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2012 June

2012/06/03 - The weather has stopped cooperating and it was a cool, damp, and rainy weekend. Fortunately, the cover is still reasonably intact and I was able to get some things done on deck.

Two coats of varnish made their way to the teak trim around the companionway and the outside of the cockpit coamings. The wood is beginning to look alive again!

At the same time, I was able to get the steaming light on the mast repaired and mounted. The missing set screw turned out to be a standard 4 x 40 machine screw and I actually had a spare in my junk bin. The light with its new LED lamp has been mounted and wired to the mast.

Not so lucky with the electric horn that I was going to mount to the spreaders. I decided to test the horn with a battery, and it doesn't begin to make a sound at all. Tests with a multimeter confirmed an open circuit in the horn, so I guess I'll have to make another trip to a store to find a replacement.

New LED spreader lights were shipped from the vendor in Florida and should arrive some time this week. Once they are mounted, the spreaders are ready to be reinstalled.

The final task this week was to put the first coat of paint down in the cockpit. This proved to be an exercise in deliberately painting oneself into a corner! Sounds easy until you try to reach down into the cockpit (with a head cold!) to get the last bits -- all while trying to avoid the freshly varnished cockpit coamings. I guess I'll have to review the sequencing of tasks...

2012/06/09 - Some progress today thanks to some help from crew members Jon and Christina.

A working horn was installed on the port spreader. Since there is not enough wiring in the mast to support anything more, the bottom of the mast was removed and a snake was fished from the spreaders down to the bottom. There should be enough room to run the extra wiring down the inside of the mast step so no extra holes have to be drilled through the deck.

Also spent some time tracing the wiring in the mast to ensure correct polarity for the new spreader lights. Since they're LEDs, they require a specific termination to positive and ground in order to function. Hook them up reversed and they won't work at all. It was a good thing I checked, as the plugs for the lights were wired opposite the way I had wired the sockets on the mast!

The stern pushpit rail was reinstalled and is now solidly attached to the deck. Some too-short bolts for the port side lifeline gate stanchions were also reinstalled with adequate bolts to make everything solid. The remaining stanchion for the bow pulpit was not rebedded today as the bolts I purchased (1/4-20 x 2 inches) to do the job were too large in diameter. Nest time at the store I'll have to look for something smaller like a #12.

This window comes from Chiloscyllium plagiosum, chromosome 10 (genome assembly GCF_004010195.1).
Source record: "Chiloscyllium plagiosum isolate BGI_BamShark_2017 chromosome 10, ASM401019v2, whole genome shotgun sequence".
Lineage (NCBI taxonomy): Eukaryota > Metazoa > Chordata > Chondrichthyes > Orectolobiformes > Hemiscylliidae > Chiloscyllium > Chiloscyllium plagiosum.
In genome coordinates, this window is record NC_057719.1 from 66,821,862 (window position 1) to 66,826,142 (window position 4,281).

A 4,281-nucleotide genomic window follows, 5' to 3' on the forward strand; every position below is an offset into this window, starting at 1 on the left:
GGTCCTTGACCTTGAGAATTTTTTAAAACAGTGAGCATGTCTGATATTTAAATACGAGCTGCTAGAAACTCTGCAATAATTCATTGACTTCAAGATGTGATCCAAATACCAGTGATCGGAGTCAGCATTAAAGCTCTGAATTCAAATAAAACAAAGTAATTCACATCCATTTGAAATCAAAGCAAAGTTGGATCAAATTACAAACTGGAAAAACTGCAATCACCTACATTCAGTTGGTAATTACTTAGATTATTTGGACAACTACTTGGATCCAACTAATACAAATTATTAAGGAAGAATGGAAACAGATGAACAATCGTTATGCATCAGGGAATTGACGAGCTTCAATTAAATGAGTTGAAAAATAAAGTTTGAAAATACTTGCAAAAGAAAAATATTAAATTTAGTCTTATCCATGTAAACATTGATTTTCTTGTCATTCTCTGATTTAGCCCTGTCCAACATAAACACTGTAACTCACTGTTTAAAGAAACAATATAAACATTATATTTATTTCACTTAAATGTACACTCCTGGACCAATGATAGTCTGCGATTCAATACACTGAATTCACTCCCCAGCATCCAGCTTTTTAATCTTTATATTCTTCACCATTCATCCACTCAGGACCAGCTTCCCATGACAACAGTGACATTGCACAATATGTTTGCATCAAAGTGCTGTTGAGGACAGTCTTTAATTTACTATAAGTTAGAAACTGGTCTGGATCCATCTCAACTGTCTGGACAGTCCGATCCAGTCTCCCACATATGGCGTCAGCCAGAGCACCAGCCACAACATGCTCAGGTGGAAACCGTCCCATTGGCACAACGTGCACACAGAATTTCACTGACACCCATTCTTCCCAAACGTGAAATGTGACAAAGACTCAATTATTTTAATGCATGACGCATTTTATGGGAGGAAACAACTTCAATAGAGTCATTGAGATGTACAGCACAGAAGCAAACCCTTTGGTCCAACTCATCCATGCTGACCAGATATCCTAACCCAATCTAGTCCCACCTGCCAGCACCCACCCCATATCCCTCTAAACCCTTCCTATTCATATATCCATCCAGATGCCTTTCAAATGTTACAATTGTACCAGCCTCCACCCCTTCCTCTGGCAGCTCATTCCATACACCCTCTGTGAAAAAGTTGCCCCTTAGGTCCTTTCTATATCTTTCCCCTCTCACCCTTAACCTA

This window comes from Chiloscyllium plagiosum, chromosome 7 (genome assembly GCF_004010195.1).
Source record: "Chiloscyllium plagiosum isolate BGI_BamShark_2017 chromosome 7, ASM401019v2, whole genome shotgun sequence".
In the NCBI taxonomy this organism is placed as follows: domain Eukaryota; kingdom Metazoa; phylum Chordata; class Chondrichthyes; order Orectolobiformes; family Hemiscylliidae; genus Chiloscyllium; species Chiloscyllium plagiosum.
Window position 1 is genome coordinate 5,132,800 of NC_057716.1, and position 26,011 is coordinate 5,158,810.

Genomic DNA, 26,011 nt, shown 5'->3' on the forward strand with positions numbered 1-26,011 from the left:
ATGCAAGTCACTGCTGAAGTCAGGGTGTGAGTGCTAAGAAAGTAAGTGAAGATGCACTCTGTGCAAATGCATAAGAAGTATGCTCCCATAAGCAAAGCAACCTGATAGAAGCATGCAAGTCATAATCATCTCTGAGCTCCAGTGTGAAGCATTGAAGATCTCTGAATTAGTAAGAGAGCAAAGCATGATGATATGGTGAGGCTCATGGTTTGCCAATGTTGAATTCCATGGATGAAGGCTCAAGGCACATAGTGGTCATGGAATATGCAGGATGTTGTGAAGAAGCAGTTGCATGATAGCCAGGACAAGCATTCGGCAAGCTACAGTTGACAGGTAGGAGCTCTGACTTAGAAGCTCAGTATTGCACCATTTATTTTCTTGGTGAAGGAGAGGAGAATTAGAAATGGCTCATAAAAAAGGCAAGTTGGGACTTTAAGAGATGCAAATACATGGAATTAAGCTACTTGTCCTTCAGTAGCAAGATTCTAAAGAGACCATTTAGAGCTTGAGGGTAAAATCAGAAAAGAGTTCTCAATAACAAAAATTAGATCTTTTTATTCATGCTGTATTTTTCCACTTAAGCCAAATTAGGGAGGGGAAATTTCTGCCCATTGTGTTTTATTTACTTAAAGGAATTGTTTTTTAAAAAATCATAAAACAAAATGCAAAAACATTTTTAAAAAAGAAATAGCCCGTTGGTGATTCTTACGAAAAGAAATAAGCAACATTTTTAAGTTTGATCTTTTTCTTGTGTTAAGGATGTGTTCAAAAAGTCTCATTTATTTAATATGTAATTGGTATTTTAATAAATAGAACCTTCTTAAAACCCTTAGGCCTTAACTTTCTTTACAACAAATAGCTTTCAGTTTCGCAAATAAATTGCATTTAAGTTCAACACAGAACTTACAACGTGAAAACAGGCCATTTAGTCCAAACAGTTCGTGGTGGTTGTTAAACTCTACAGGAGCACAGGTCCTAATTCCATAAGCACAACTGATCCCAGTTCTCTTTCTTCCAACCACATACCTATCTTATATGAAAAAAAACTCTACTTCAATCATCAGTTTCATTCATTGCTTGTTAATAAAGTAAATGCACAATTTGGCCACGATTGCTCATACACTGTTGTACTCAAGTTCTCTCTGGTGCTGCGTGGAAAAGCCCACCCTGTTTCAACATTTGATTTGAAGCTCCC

Also reinstalled today were the two new bow cleats, the main bow cleat in the center of the foredeck, and the D-ring hold-down point for the spinnaker pole downhaul block. The two stern cleats were also reinstalled.

The gunwales were completely sanded except for the areas around the genoa car tracks and all received the first coat of varnish. Gunwale areas around the bow received their third and fourth coats of varnish today as well.

Teak trim around the companionway received its 7th, 8th and 9th coats today. The masking tape can come off tomorrow and then the instrument panel can be reinstalled.

The mast was lifted off of its support timbers in the cockpit and the support was relocated to the aft deck so as to free up the remaining space in the cockpit for deck painting.

Finally, the grab rails for the coach roof were reinstalled today.

By this time it was pretty dark outside, so after I put the tools away for the night, I mixed up a gallon of non-skid deck paint. Some experimentation earlier in the week had me arrive at the formula of three parts white to one part "Leather Brown". This produces something that looks like a light shade of "chocolate milk". I also added two bags of Rustoleum non-skid compound and stirred it in as thoroughly as I could.

With the paint mixed up, I put a trial coat on the cockpit locker lids before retiring. We'll see how it looks (and feels!) tomorrow.

2012/06/10 - The trial coat of non-skid looked good, but the coverage was not 100%, so a second coat was added early in the day. By the end of the day the coat was dry and the panels looked (and felt) quite good. I can't wait to see how it will look with the deck completed.

2012/06/12 - A thoroughly wet and damp day with nearly continuous rain, but time is running out and things have to be finished up.

The remainder of the cockpit and coaming was sanded now that the mast timbers are out of the way. A coat of deck paint followed. Unfortunatley, the teak had gotten wet from some rain being blown under the tarp, so varnishing will have to wait.

Wiring for the new horn was run through the mast and terminated.